[tex]\mathcal{L} = \frac{1}{2}(\partial_{\mu}\underline{\phi}).(\partial^{\mu}\underline{\phi}) + \frac{1}{2}\mu^{2}\underline{\phi}.\underline{\phi} - \frac{\lambda}{4}(\underline{\phi}.\underline{\phi})^{2} + \bar{\psi}(i\gamma . \partial )\phi - g\bar{\psi}(\phi_{1}+i\gamma^{5}\phi_{2})\psi [/tex](adsbygoogle = window.adsbygoogle || []).push({});

where [tex]\underline{\phi} = \left( \begin{array}{c} \phi_{1} \\ \phi_{2} \end{array} \right) [/tex]

I've shown this Lagrangian is invariant under [tex]\phi_{1} \to \cos \alpha \phi_{1} - \sin \alpha \phi_{2}[/tex] [tex]\phi_{2} \to \sin \alpha \phi_{1} + \cos \alpha \phi_{2}[/tex] [tex]\psi \to \exp\left( -\frac{i \alpha \gamma^{5}}{2} \right)\psi[/tex]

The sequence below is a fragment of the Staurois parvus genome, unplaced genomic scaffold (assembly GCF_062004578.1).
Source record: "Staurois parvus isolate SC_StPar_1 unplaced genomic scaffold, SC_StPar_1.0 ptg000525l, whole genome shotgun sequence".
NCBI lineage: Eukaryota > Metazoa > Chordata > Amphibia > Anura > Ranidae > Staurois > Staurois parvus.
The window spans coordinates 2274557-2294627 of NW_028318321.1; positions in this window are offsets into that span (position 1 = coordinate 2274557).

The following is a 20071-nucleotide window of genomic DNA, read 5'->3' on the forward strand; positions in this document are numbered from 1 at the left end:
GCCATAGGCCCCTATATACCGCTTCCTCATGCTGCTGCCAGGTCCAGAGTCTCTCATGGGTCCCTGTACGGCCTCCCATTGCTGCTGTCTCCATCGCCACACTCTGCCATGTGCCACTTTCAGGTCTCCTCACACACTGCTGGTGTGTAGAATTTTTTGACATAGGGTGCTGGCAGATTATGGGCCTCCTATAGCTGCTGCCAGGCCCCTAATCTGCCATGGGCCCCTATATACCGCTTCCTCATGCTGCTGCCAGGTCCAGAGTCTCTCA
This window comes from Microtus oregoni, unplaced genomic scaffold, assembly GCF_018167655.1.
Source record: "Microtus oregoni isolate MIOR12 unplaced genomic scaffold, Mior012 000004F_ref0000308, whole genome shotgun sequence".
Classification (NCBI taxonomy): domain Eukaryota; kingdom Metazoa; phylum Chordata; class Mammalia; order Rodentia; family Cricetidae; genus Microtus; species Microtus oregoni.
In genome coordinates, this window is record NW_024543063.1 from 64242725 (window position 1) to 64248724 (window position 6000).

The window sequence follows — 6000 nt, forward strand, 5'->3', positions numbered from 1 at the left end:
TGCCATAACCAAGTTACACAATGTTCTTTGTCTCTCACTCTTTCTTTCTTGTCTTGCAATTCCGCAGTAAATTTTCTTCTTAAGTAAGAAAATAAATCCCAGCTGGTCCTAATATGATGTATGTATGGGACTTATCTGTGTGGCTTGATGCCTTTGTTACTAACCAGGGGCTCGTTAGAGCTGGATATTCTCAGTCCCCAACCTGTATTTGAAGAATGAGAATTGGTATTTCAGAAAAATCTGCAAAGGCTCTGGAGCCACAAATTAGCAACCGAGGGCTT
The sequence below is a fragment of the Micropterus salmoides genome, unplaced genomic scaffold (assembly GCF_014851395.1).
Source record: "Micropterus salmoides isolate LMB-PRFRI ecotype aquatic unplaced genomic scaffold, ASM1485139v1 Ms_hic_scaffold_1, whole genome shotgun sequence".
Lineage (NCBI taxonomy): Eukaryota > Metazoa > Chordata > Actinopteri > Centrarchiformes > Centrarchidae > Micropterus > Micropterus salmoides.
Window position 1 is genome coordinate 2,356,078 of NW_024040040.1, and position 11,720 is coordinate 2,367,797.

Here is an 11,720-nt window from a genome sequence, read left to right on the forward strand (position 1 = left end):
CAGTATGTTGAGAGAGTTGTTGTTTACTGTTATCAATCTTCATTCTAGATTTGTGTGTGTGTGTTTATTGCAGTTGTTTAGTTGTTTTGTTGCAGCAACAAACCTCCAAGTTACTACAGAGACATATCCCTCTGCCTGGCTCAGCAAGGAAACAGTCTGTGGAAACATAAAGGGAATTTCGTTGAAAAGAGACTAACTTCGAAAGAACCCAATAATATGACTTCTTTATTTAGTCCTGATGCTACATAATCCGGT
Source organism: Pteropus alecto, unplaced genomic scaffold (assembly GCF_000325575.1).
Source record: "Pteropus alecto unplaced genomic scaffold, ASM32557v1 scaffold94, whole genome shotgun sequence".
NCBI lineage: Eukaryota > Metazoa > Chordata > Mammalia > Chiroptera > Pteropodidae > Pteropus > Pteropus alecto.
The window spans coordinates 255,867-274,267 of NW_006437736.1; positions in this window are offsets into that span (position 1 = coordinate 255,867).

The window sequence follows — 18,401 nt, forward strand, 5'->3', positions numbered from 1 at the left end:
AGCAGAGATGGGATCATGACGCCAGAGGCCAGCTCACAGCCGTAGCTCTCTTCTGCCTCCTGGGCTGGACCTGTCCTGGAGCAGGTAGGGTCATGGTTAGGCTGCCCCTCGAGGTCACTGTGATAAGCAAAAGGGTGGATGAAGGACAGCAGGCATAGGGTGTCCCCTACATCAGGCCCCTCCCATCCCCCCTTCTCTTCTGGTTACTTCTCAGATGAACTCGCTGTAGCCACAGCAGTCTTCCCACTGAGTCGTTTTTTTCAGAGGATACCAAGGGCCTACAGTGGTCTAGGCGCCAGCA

The question then asks to show that the solution to the classical equations of motion with minimal energy lead to a vacuum which breaks the symmetry spontaneously. Then, to pick a suitable vacuum solution, and use it to show the fermion field acquires a mass proportional to g.

If someone could give me pointers in the right direction I've be very grateful. I've tried mucking about with the equations of motion for the phi's and psi's, but seem to going round in circles. Thanks

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# Homework Help: Spontaneous symmetry breaking in the SM

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